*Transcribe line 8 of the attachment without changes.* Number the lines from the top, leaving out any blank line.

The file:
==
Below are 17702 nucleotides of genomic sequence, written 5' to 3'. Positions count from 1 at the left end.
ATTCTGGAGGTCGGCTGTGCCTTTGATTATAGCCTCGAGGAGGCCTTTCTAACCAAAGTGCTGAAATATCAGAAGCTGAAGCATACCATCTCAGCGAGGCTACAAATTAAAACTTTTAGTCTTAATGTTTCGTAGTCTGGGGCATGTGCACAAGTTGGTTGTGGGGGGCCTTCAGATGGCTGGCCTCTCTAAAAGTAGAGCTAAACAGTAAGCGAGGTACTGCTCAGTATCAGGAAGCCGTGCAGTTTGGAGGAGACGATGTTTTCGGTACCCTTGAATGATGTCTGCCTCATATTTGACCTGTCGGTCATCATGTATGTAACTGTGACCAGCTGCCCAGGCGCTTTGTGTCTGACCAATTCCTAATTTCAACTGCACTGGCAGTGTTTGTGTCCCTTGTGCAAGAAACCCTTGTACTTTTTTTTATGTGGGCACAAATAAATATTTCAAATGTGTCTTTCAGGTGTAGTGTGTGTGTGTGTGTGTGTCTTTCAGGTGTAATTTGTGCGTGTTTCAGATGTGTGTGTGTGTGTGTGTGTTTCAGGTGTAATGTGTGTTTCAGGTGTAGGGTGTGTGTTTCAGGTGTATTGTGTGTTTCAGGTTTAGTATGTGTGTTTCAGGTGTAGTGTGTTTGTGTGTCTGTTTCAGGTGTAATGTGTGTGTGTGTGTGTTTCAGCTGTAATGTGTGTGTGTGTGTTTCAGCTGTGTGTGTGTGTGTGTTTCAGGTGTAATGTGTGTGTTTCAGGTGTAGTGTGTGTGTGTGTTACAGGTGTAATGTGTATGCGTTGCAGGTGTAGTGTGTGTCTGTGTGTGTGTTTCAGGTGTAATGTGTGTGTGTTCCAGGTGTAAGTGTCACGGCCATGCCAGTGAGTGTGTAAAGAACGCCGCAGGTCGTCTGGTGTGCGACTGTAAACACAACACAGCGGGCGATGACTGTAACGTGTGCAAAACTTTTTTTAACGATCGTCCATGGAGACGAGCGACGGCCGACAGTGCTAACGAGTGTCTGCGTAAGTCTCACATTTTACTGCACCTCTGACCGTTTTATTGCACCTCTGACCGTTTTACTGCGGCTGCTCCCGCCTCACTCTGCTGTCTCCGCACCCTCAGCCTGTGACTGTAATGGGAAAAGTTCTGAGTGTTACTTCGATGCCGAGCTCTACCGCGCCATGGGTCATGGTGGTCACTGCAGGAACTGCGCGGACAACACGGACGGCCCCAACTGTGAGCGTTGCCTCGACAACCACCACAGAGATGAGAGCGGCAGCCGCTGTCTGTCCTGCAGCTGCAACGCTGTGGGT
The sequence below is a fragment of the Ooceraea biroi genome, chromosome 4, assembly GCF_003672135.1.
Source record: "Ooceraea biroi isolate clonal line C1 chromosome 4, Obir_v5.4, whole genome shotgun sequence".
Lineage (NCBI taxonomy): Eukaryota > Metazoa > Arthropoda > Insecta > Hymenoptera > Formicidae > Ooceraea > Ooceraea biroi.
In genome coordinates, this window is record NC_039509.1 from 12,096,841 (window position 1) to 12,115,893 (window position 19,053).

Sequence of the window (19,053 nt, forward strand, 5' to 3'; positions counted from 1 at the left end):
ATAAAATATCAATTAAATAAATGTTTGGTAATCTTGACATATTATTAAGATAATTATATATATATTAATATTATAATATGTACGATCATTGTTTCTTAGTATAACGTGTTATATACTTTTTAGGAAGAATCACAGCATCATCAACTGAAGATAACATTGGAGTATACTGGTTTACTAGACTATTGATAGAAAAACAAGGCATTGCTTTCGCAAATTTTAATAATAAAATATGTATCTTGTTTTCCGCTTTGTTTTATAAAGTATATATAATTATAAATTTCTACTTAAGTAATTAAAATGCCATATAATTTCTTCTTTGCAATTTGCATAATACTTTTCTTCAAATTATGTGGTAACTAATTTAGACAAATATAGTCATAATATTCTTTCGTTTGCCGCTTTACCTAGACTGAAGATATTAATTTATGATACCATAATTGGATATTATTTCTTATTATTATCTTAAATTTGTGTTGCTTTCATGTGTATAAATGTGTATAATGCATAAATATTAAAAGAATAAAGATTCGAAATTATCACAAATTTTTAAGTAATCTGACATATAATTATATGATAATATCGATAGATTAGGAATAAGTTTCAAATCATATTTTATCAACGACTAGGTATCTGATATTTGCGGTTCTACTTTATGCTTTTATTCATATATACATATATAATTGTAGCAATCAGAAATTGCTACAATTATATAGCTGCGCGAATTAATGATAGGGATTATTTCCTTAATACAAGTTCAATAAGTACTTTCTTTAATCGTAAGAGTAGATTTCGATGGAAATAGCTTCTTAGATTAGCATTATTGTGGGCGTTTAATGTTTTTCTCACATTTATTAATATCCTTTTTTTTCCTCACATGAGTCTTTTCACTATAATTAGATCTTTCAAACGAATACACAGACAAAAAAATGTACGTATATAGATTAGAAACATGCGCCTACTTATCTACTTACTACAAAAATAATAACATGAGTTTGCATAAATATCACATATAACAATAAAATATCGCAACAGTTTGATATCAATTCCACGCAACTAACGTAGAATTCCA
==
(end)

ATAAAATATCAATTAAATAAATGTTTGGTAATCTTGACATATTATTAAGATAATTATATATATATTAATATTATAATATGTACGATCATTGTTTCTTAGTATAACGTGTTATATACTTTTTAGGAAGAATCACAGCATCATCAACTGAAGATAACATTGGAGTATACTGGTTTACTAGACTATTGATAGAAAAACAAGGCATTGCTTTCGCAAATTTTAATAATAAAATATGTATCTTGTTTTCCGCTTTGTTTTATAAAGTATATATAATTATAAATTTCTACTTAAGTAATTAAAATGCCATATAATTTCTTCTTTGCAATTTGCATAATACTTTTCTTCAAATTATGTGGTAACTAATTTAGACAAATATAGTCATAATATTCTTTCGTTTGCCGCTTTACCTAGACTGAAGATATTAATTTATGATACCATAATTGGATATTATTTCTTATTATTATCTTAAATTTGTGTTGCTTTCATGTGTATAAATGTGTATAATGCATAAATATTAAAAGAATAAAGATTCGAAATTATCACAAATTTTTAAGTAATCTGACATATAATTATATGATAATATCGATAGATTAGGAATAAGTTTCAAATCATATTTTATCAACGACTAGGTATCTGATATTTGCGGTTCTACTTTATGCTTTTATTCATATATACATATATAATTGTAGCAATCAGAAATTGCTACAATTATATAGCTGCGCGAATTAATGATAGGGATTATTTCCTTAATACAAGTTCAATAAGTACTTTCTTTAATCGTAAGAGTAGATTTCGATGGAAATAGCTTCTTAGATTAGCATTATTGTGGGCGTTTAATGTTTTTCTCACATTTATTAATATCCTTTTTTTTCCTCACATGAGTCTTTTCACTATAATTAGATCTTTCAAACGAATACACAGACAAAAAAATGTACGTATATAGATTAGAAACATGCGCCTACTTATCTACTTACTACAAAAATAATAACATGAGTTTGCATAAATATCACATATAACAATAAAATATCGCAACAGTTTGATATCAATTCCACGCAACTAACGTAGAATTCCA